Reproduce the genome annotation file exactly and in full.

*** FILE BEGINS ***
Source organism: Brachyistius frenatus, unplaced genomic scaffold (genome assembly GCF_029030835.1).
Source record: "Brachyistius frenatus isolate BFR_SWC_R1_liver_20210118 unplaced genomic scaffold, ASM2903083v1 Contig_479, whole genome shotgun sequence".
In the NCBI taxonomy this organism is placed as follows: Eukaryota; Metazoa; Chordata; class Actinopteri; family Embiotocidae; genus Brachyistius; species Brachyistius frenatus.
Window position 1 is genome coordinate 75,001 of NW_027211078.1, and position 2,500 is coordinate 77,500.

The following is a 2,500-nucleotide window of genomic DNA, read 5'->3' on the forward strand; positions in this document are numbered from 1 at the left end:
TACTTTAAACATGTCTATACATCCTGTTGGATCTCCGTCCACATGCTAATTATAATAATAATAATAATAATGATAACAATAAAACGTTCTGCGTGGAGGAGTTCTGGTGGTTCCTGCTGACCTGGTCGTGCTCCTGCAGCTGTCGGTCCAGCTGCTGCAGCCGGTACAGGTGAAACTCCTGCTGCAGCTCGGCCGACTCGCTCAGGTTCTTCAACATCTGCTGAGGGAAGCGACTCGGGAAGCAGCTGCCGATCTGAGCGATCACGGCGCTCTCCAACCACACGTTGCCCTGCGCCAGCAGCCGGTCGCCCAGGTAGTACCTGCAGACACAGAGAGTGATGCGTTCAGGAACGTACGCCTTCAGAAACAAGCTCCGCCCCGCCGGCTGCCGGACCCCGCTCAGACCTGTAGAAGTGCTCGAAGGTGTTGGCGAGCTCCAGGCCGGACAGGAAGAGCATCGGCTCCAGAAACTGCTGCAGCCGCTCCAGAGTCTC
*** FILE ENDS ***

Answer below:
Source organism: Brachyistius frenatus, unplaced genomic scaffold (genome assembly GCF_029030835.1).
Source record: "Brachyistius frenatus isolate BFR_SWC_R1_liver_20210118 unplaced genomic scaffold, ASM2903083v1 Contig_479, whole genome shotgun sequence".
In the NCBI taxonomy this organism is placed as follows: Eukaryota; Metazoa; Chordata; class Actinopteri; family Embiotocidae; genus Brachyistius; species Brachyistius frenatus.
Window position 1 is genome coordinate 75,001 of NW_027211078.1, and position 2,500 is coordinate 77,500.

The following is a 2,500-nucleotide window of genomic DNA, read 5'->3' on the forward strand; positions in this document are numbered from 1 at the left end:
TACTTTAAACATGTCTATACATCCTGTTGGATCTCCGTCCACATGCTAATTATAATAATAATAATAATAATGATAACAATAAAACGTTCTGCGTGGAGGAGTTCTGGTGGTTCCTGCTGACCTGGTCGTGCTCCTGCAGCTGTCGGTCCAGCTGCTGCAGCCGGTACAGGTGAAACTCCTGCTGCAGCTCGGCCGACTCGCTCAGGTTCTTCAACATCTGCTGAGGGAAGCGACTCGGGAAGCAGCTGCCGATCTGAGCGATCACGGCGCTCTCCAACCACACGTTGCCCTGCGCCAGCAGCCGGTCGCCCAGGTAGTACCTGCAGACACAGAGAGTGATGCGTTCAGGAACGTACGCCTTCAGAAACAAGCTCCGCCCCGCCGGCTGCCGGACCCCGCTCAGACCTGTAGAAGTGCTCGAAGGTGTTGGCGAGCTCCAGGCCGGACAGGAAGAGCATCGGCTCCAGAAACTGCTGCAGCCGCTCCAGAGTCTC